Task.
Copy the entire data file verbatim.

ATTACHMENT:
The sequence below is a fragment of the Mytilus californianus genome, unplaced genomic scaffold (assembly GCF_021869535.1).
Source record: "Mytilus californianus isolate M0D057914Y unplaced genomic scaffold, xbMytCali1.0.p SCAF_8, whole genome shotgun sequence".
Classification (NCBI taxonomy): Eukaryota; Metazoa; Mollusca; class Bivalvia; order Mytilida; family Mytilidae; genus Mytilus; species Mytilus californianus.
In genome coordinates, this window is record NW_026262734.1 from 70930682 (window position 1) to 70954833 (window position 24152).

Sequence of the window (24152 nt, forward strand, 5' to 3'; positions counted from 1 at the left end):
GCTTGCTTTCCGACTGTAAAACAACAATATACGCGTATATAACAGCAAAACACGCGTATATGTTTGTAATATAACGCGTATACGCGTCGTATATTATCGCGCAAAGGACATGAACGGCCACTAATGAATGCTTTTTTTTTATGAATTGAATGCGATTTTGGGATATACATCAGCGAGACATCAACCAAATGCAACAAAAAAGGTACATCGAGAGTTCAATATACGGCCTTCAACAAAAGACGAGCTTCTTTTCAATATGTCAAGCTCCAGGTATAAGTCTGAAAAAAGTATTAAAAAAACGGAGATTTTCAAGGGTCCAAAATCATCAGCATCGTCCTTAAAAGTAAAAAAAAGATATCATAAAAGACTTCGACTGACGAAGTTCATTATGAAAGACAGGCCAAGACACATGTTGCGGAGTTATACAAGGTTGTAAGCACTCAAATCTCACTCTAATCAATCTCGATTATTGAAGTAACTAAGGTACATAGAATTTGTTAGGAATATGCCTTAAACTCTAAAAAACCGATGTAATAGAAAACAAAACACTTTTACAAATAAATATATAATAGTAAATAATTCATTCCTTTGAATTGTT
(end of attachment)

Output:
The sequence below is a fragment of the Mytilus californianus genome, unplaced genomic scaffold (assembly GCF_021869535.1).
Source record: "Mytilus californianus isolate M0D057914Y unplaced genomic scaffold, xbMytCali1.0.p SCAF_8, whole genome shotgun sequence".
Classification (NCBI taxonomy): Eukaryota; Metazoa; Mollusca; class Bivalvia; order Mytilida; family Mytilidae; genus Mytilus; species Mytilus californianus.
In genome coordinates, this window is record NW_026262734.1 from 70930682 (window position 1) to 70954833 (window position 24152).

Sequence of the window (24152 nt, forward strand, 5' to 3'; positions counted from 1 at the left end):
GCTTGCTTTCCGACTGTAAAACAACAATATACGCGTATATAACAGCAAAACACGCGTATATGTTTGTAATATAACGCGTATACGCGTCGTATATTATCGCGCAAAGGACATGAACGGCCACTAATGAATGCTTTTTTTTTATGAATTGAATGCGATTTTGGGATATACATCAGCGAGACATCAACCAAATGCAACAAAAAAGGTACATCGAGAGTTCAATATACGGCCTTCAACAAAAGACGAGCTTCTTTTCAATATGTCAAGCTCCAGGTATAAGTCTGAAAAAAGTATTAAAAAAACGGAGATTTTCAAGGGTCCAAAATCATCAGCATCGTCCTTAAAAGTAAAAAAAAGATATCATAAAAGACTTCGACTGACGAAGTTCATTATGAAAGACAGGCCAAGACACATGTTGCGGAGTTATACAAGGTTGTAAGCACTCAAATCTCACTCTAATCAATCTCGATTATTGAAGTAACTAAGGTACATAGAATTTGTTAGGAATATGCCTTAAACTCTAAAAAACCGATGTAATAGAAAACAAAACACTTTTACAAATAAATATATAATAGTAAATAATTCATTCCTTTGAATTGTT